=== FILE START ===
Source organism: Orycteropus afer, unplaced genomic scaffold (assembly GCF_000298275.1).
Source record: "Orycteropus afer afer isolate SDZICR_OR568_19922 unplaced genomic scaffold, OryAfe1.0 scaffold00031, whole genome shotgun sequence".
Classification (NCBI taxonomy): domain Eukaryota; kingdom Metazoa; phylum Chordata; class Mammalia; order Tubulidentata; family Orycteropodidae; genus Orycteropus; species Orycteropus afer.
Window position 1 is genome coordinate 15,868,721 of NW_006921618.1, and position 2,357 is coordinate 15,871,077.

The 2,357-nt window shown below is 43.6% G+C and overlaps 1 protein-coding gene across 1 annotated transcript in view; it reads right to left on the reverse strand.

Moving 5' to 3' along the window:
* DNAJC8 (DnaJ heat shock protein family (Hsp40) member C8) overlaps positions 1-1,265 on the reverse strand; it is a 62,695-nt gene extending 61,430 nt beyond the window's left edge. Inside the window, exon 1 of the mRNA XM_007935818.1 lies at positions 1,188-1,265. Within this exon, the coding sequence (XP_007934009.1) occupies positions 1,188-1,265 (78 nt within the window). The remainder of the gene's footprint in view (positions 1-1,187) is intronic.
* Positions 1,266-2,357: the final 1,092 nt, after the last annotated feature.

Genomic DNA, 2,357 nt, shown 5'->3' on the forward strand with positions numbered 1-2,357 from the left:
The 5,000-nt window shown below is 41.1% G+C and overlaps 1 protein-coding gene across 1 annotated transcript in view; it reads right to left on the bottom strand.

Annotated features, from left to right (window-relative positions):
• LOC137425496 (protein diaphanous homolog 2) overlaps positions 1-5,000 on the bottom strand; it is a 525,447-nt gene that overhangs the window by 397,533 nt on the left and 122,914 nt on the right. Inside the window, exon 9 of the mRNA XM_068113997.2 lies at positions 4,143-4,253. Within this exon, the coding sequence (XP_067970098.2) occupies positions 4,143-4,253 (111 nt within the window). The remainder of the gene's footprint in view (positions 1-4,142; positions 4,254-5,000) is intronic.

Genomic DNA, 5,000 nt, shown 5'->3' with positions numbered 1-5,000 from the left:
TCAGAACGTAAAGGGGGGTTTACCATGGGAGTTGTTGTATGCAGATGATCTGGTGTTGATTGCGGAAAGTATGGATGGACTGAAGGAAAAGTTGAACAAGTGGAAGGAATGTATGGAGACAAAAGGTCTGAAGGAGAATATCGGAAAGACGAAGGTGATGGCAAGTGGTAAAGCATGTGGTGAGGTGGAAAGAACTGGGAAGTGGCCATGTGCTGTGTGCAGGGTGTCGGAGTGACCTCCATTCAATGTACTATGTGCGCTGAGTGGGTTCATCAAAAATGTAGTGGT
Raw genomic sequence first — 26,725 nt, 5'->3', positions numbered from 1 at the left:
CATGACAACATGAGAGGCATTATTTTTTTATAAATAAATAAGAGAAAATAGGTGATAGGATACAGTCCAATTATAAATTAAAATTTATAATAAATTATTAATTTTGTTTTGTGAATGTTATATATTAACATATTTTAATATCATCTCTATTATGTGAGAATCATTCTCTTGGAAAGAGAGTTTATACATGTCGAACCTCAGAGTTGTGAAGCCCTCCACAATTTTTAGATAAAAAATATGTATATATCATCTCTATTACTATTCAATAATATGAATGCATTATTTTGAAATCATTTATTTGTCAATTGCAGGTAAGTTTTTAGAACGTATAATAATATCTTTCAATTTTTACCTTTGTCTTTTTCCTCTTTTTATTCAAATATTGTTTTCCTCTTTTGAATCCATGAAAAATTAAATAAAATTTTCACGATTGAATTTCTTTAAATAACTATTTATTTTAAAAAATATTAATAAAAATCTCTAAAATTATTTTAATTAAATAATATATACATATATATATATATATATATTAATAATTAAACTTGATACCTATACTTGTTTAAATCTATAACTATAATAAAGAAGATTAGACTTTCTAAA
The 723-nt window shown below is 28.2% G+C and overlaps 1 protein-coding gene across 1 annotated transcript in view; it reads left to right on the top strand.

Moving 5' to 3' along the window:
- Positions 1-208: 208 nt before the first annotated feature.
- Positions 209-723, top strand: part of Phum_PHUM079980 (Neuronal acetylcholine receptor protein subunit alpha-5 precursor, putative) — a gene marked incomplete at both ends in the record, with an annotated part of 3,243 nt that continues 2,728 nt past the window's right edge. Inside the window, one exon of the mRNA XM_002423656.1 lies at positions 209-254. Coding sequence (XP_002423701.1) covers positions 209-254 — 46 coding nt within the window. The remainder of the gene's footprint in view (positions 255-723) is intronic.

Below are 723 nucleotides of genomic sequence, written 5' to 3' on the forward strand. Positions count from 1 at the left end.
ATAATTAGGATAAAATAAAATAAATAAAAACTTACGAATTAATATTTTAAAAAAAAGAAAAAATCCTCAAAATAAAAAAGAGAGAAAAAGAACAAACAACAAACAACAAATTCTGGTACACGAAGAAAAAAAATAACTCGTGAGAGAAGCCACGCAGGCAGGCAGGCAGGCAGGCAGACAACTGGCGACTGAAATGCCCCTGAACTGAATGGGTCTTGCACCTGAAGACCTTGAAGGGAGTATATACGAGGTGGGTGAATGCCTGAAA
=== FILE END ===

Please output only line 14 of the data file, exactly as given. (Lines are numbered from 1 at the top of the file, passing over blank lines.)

TCAGAACGTAAAGGGGGGTTTACCATGGGAGTTGTTGTATGCAGATGATCTGGTGTTGATTGCGGAAAGTATGGATGGACTGAAGGAAAAGTTGAACAAGTGGAAGGAATGTATGGAGACAAAAGGTCTGAAGGAGAATATCGGAAAGACGAAGGTGATGGCAAGTGGTAAAGCATGTGGTGAGGTGGAAAGAACTGGGAAGTGGCCATGTGCTGTGTGCAGGGTGTCGGAGTGACCTCCATTCAATGTACTATGTGCGCTGAGTGGGTTCATCAAAAATGTAGTGGT